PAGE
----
44. That does not necessarily mean that the costs have to be incurred on or after the date on which the summons was issued – once the decision to enforce has been taken there may still need to be checks carried out to ensure that the summons is issued in the correct amount and against the right person. However, what the court is concerned with are the costs incurred by the applicant in obtaining the liability order (or in seeking to obtain one before the respondent capitulates). I note that in Wales the proviso specifically refers to the cap including “the costs of instituting the application” which is consistent with that reading of Regulation 34(5). On the face of it, therefore,  … the costs of taking the decision to exercise the discretion to enforce would appear to fall on the wrong side of the line.

45. I bear in mind the practicalities of the enforcement system; time in the Magistrates’ court is limited and given the large number of summonses issued, it would not be practical for the local authority to carry out and provide a detailed calculation of the actual costs incurred in each and every case (save possibly where the actual costs are well in excess of the norm, for example if the local authority has to instruct counsel to turn up and argue specific points of law raised by the taxpayer in defence).

46. In principle, therefore, provided that the right types of costs and expenses are taken into account, and provided that due consideration is given to the dangers of double-counting, or of artificial inflation of costs, it may be a legitimate approach for a local authority to calculate and aggregate the relevant costs it has incurred in the previous year, and divide that up by the previous (or anticipated) number of summonses over twelve months so as to provide an average figure which could be levied across the board in “standard” cases, but could be amplified in circumstances where there was justification for incurring additional legal and/or administrative costs. If that approach is adopted, however, it is essential that the Magistrates and their clerk are equipped with sufficient readily available information to enable the Magistrates to check for themselves without too much difficulty, and relatively swiftly, that a legitimate approach has been taken, and to furnish a respondent with that information on  request.”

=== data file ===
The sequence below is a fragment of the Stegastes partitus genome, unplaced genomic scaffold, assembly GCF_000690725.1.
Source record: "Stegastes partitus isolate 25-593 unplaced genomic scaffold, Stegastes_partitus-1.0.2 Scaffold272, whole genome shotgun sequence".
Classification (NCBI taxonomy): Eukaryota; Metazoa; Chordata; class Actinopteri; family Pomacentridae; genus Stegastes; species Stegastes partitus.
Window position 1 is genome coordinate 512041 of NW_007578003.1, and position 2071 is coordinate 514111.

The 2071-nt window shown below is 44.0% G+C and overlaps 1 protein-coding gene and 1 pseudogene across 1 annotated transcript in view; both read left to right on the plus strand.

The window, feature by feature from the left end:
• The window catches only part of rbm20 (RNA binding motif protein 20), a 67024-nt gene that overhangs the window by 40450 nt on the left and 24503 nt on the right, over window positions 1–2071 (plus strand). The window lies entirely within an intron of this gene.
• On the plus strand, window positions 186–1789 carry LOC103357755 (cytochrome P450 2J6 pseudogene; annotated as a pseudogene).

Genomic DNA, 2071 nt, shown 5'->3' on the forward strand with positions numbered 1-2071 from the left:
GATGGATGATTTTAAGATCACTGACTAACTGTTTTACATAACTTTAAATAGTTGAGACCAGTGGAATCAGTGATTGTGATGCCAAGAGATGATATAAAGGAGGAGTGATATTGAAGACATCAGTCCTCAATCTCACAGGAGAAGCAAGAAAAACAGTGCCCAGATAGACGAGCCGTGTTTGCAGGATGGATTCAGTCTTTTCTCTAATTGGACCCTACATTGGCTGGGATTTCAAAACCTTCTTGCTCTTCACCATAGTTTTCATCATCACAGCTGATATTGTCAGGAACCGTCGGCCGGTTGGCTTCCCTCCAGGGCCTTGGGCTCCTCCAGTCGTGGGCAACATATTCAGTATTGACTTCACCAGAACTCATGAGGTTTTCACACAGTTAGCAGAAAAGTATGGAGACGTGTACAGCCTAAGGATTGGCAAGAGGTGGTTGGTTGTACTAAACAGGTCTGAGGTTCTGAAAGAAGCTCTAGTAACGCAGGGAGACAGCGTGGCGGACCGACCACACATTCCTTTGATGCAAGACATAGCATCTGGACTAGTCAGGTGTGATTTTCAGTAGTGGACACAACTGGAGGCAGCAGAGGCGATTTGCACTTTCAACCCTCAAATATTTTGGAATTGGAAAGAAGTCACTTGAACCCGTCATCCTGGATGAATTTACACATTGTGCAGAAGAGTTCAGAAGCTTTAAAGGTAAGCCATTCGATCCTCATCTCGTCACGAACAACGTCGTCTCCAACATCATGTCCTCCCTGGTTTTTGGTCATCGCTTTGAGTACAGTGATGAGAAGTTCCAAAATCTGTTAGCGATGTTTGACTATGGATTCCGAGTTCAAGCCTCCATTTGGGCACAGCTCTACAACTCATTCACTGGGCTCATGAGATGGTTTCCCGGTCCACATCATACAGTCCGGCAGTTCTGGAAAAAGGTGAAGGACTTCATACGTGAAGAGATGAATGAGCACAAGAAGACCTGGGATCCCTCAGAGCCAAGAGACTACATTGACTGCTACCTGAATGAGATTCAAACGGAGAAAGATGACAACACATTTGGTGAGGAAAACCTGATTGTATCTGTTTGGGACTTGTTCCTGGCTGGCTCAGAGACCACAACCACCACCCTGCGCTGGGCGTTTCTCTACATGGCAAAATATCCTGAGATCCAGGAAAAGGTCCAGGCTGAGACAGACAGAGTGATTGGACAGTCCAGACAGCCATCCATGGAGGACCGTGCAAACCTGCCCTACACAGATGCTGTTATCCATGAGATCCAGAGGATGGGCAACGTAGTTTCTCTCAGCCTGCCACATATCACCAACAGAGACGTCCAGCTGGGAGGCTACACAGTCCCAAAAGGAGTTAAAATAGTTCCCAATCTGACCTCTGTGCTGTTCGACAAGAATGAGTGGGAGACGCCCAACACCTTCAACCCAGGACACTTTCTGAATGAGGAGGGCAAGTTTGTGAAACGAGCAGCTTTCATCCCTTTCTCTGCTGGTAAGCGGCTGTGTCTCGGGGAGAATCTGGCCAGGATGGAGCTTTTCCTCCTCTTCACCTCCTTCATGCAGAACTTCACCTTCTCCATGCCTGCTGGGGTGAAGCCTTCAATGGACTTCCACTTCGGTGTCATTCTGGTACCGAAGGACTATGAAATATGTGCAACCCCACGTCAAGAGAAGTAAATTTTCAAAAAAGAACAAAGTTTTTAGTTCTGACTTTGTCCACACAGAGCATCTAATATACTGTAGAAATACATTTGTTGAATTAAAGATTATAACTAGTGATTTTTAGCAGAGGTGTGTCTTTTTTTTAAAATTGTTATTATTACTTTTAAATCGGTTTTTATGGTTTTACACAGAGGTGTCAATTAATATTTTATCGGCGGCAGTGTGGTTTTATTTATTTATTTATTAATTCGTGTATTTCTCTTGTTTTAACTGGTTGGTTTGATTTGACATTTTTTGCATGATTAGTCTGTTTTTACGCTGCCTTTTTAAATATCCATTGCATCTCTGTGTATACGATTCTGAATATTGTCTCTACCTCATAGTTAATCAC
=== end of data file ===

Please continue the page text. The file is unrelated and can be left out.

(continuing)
“50. In principle there is no reason why a local authority should not decide to limit the costs it claims to the costs in connection with issuing the summons, although in practical terms that approach provides no incentive to the respondent to pay up after the summons is issued. What matters is that the costs that it does decide to claim are properly referable to the enforcement process.

51. If the necessary causal link is established to the satisfaction of the court then the next question is whether the costs claimed have been “reasonably” incurred. It may be that the method by which the costs are calculated demonstrates this without the need for further evidence; but there may be individual cases in which it would be open to the respondent to argue that the costs were not reasonably incurred, for example, if it was not reasonable for the local authority to take steps to enforce payment, or if the costs which were incurred were excessive – e.g. if the local authority sent a QC along to argue a simple point of law in the Magistrates’ Court.

52. Establishing that the costs were reasonably incurred is not the same thing as establishing that the costs were reasonable in amount. Of course, the latter may have a bearing on the former, since if the costs appear to be excessive, or disproportionate, there may be legitimate grounds for querying whether it was reasonable of the local authority to incur costs in that amount. However so far as proportionality is concerned, one has to bear in mind that in the present context where the recoverable sums are relatively small (though by no means insignificant to many of those who have to pay them) it is inherently likely that there will be a disparity between those sums and the costs of recovering them. On the other hand, the practice of processing applications in bulk could drive the average costs of obtaining liability orders down rather than up.

53. Given the absence of any independent assessment, the scope for abuse of the system is self-evident, and that makes it all the more important that due process is observed. Therefore, it is incumbent upon the Magistrates to reach a proper judicial determination of the amount of costs reasonably incurred by the applicant, in this case, the Council, in obtaining the liability order. In order to do so they need to have sufficient information as to how the figure was arrived at, and what “costs” it represents; and they need to have enough information on which they can be satisfied that the costs were incurred in obtaining the order and not, for example, in sending out council tax bills to all the taxpayers in the Borough.

54. It is a well-established public law principle that where a public authority has to make a decision, it must know (or be told) enough to ensure that nothing that it is necessary, because it is legally relevant, for it to know, is left out of account. That formula … applies with at least as much, if not greater, force in a context such as the present where the decision is not wholly a matter of discretion.”